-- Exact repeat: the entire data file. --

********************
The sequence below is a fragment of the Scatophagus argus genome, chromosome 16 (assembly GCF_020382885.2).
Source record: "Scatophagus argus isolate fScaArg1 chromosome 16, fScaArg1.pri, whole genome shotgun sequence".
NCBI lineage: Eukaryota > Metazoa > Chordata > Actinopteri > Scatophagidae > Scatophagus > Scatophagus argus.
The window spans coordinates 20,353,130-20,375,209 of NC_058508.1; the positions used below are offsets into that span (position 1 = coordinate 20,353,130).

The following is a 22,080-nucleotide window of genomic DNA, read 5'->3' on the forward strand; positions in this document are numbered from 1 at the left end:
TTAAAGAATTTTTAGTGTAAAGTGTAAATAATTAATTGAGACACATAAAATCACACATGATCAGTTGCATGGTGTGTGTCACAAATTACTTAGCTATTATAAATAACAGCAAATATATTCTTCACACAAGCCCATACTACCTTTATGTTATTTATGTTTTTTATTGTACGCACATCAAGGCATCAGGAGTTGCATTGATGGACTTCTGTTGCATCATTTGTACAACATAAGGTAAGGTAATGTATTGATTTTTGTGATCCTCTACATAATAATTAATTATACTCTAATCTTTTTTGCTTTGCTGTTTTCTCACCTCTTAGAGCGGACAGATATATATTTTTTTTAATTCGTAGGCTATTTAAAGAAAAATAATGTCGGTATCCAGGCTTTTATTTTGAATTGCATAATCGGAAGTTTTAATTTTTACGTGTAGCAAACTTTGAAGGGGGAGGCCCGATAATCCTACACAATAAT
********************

The sequence below is a fragment of the Scatophagus argus genome, chromosome 16 (assembly GCF_020382885.2).
Source record: "Scatophagus argus isolate fScaArg1 chromosome 16, fScaArg1.pri, whole genome shotgun sequence".
NCBI lineage: Eukaryota > Metazoa > Chordata > Actinopteri > Scatophagidae > Scatophagus > Scatophagus argus.
The window spans coordinates 20,353,130-20,375,209 of NC_058508.1; the positions used below are offsets into that span (position 1 = coordinate 20,353,130).

The following is a 22,080-nucleotide window of genomic DNA, read 5'->3' on the forward strand; positions in this document are numbered from 1 at the left end:
TTAAAGAATTTTTAGTGTAAAGTGTAAATAATTAATTGAGACACATAAAATCACACATGATCAGTTGCATGGTGTGTGTCACAAATTACTTAGCTATTATAAATAACAGCAAATATATTCTTCACACAAGCCCATACTACCTTTATGTTATTTATGTTTTTTATTGTACGCACATCAAGGCATCAGGAGTTGCATTGATGGACTTCTGTTGCATCATTTGTACAACATAAGGTAAGGTAATGTATTGATTTTTGTGATCCTCTACATAATAATTAATTATACTCTAATCTTTTTTGCTTTGCTGTTTTCTCACCTCTTAGAGCGGACAGATATATATTTTTTTTAATTCGTAGGCTATTTAAAGAAAAATAATGTCGGTATCCAGGCTTTTATTTTGAATTGCATAATCGGAAGTTTTAATTTTTACGTGTAGCAAACTTTGAAGGGGGAGGCCCGATAATCCTACACAATAAT